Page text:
I walk into the bakery and smile to the counter person. My attire and accessories give me away. The donuts and baguettes are safe for another few minutes.
The attendant chooses a grim countenance as she inquires about my need for assistance. My card flashes forward and I give my usual introduction – part explanation and part request for the owner’s attention. My words of greeting were halfway to their intended recipient when an angry-looking man appeared from who-knows-where and practically charges the counter:
“We aren’t interested!” he nearly shouts.
I step back involuntarily and assume the surrender position, saying:
“Hands up, don’t shoot.”
Angry-man just glowers. There is tension but I’ve been here before so I try again.
“I come in peace. Maybe, there’s a better time to talk but I made sure the bakery wasn’t busy before I came in.”
The redness in his face pales a couple of shades but his face doesn’t soften. Not even a little.
“People come in here all the time trying to sell us advertising. We are happy with what we are doing and don’t want whatever it is you’ve got.”
Okay, I get it. When one sells advertising door-to-door this interaction is as common as it is frustrating. After all, none of us is intentionally trying to waste a business owner’s time, so why do they act like we are? More importantly, how do we get past the initial skepticism, or worse, to have a more productive conversation?
While we can debate the merits of selling advertising via door-to-door cold calling, the fact is that many of us do it and the practice isn’t likely to stop just because it’s difficult. So, simply saying one should never walk in cold is just not reality.
Since many of us are going to keep on doing it, our first step is understanding the likely root of the owner’s reaction. Even if he isn’t angry, he is not likely to be forthcoming. That’s because he doesn’t have a relationship with you.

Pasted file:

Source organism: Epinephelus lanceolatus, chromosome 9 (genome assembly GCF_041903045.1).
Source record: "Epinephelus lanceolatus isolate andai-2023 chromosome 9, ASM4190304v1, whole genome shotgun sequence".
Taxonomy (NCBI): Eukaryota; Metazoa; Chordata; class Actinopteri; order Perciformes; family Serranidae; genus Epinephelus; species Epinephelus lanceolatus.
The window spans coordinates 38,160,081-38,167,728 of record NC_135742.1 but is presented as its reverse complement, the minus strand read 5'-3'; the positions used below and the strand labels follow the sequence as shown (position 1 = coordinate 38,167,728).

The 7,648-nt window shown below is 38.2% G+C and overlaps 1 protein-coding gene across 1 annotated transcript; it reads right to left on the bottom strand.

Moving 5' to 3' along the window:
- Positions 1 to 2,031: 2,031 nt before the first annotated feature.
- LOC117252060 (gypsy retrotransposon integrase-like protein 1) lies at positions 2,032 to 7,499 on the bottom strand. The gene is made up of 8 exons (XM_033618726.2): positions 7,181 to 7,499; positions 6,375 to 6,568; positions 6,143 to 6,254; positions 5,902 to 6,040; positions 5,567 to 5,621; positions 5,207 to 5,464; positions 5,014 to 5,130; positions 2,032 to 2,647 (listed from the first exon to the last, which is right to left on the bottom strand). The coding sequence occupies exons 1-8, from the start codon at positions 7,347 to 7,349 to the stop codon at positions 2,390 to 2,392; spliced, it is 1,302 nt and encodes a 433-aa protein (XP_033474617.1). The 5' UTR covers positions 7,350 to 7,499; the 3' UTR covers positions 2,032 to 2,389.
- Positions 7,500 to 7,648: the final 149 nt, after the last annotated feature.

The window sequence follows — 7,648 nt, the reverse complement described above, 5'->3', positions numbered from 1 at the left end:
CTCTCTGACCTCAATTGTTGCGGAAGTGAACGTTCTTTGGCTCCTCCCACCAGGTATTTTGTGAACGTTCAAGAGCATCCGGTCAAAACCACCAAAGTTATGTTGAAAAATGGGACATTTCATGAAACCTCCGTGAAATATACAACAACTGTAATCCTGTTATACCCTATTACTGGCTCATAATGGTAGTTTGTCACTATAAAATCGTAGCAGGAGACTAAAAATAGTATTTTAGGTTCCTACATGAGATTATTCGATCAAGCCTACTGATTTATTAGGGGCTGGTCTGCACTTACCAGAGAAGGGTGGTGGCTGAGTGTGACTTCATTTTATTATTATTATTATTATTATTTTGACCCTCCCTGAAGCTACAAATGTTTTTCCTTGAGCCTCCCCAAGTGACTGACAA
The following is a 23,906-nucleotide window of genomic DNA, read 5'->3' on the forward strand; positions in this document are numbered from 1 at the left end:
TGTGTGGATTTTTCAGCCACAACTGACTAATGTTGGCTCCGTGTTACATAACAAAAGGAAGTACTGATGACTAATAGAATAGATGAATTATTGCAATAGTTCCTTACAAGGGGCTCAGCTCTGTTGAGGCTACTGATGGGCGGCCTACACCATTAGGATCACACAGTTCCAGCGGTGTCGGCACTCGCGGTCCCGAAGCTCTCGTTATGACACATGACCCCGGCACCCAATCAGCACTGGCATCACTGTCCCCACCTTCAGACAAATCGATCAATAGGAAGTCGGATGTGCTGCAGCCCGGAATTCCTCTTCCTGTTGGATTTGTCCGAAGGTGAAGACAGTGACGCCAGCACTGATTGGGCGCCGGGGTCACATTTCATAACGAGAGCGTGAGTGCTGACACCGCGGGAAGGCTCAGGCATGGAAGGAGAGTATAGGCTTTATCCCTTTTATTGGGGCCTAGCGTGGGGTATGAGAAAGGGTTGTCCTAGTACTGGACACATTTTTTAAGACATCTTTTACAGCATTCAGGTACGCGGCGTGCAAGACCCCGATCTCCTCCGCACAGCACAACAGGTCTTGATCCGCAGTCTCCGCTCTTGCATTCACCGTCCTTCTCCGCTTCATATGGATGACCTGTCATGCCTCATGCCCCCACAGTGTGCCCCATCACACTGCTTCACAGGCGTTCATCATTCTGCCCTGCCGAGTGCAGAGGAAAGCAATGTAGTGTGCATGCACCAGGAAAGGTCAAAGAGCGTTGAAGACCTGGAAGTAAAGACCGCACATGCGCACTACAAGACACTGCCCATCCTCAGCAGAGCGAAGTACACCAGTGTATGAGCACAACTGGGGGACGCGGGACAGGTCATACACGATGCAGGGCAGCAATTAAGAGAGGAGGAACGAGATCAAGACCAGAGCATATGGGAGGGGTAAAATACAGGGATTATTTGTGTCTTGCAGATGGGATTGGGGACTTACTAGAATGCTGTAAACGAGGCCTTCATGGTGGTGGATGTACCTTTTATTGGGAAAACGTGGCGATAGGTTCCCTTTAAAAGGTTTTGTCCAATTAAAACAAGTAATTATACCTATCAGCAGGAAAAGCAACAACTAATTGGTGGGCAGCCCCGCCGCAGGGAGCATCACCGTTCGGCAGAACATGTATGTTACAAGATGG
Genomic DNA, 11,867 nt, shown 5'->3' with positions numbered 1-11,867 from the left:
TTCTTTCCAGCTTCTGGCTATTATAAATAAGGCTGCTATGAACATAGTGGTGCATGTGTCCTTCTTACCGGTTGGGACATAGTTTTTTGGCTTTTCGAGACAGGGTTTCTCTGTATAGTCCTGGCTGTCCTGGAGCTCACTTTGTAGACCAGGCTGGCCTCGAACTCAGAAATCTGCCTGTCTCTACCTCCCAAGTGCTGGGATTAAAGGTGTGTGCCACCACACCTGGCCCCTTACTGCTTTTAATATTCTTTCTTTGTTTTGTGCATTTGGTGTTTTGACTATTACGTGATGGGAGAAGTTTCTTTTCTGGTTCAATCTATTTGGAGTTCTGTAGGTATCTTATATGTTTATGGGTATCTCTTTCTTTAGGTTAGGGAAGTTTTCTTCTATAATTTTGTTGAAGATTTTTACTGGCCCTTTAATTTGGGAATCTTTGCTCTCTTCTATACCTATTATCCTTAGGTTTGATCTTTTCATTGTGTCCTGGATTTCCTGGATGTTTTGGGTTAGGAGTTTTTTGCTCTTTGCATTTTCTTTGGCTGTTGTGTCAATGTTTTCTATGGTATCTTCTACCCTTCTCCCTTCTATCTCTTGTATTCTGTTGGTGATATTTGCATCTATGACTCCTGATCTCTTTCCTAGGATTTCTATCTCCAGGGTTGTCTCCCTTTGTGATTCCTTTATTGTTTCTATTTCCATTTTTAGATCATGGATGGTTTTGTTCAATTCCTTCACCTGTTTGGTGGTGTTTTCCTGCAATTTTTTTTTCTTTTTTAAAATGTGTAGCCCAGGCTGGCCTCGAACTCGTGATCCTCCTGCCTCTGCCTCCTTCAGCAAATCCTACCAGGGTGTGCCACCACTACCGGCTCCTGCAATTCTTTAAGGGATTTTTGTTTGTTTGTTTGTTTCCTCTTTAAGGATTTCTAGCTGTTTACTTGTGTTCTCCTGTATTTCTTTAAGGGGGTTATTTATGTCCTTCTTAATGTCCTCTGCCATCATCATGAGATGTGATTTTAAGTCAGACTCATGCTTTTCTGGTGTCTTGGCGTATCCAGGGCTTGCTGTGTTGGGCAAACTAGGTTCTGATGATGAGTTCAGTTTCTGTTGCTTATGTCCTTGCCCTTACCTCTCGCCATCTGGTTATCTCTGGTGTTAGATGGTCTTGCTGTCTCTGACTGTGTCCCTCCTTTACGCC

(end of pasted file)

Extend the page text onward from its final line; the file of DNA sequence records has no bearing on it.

Ah, you say, the first step then is to build a relationship with him. Okay, yes, but we are talking about a business relationship – not a personal one. Going in and inquiring about the owner’s health isn’t going to get it done. To figure out what to do, we must understand the basis of a business relationship.
Business relationships are built on the twin pillars of TRUST and CREDIBILITY. When you walk in off the street, you have neither. The objective should be to begin building the relationship on one of the pillars, but which one?
Most sellers attempt to go the TRUST route. They attempt to convey the commonalities shared with the prospect. “You can trust me because I’m just like you with a wife and kids and a business. My kids play soccer and go Trick or Treating and so do yours. Awesome! We should be business partners!” The problem with going down the trust route is two-fold:
- The owner thinks all sellers are disingenuous – acting with their own interests in mind at all times. A disingenuous salesperson can’t be trusted with important details about his business! Any initial attempt at building trust is stonewalled.
- Trust is built by performance over time. Trying to invoke trust as the germination of a business relationship demonstrates a lack of understanding about the nature of trust. Trust is not built on a set of commonalities. We build trust in layers by demonstrating our dependability, honesty and forthrightness.
Because of these truths, the only possible pillar upon which to build a business relationship is CREDIBILITY. Luckily, for those of us walking cold into a business, credibility can be granted instantly. Here are few simple ways to gain credibility:
- Dress Appropriately
- Be respective of the ongoing operations
- Be prepared to do business
- Have appropriate sales collateral and “leave behinds”
- Bring testimonials from nearby or similar businesses
Of course, there are more but the point is to work on being credible so the business owner will take the time to meet with you. Then, you’ll have opportunities to demonstrate your trustworthiness and the relationship will have a chance to grow.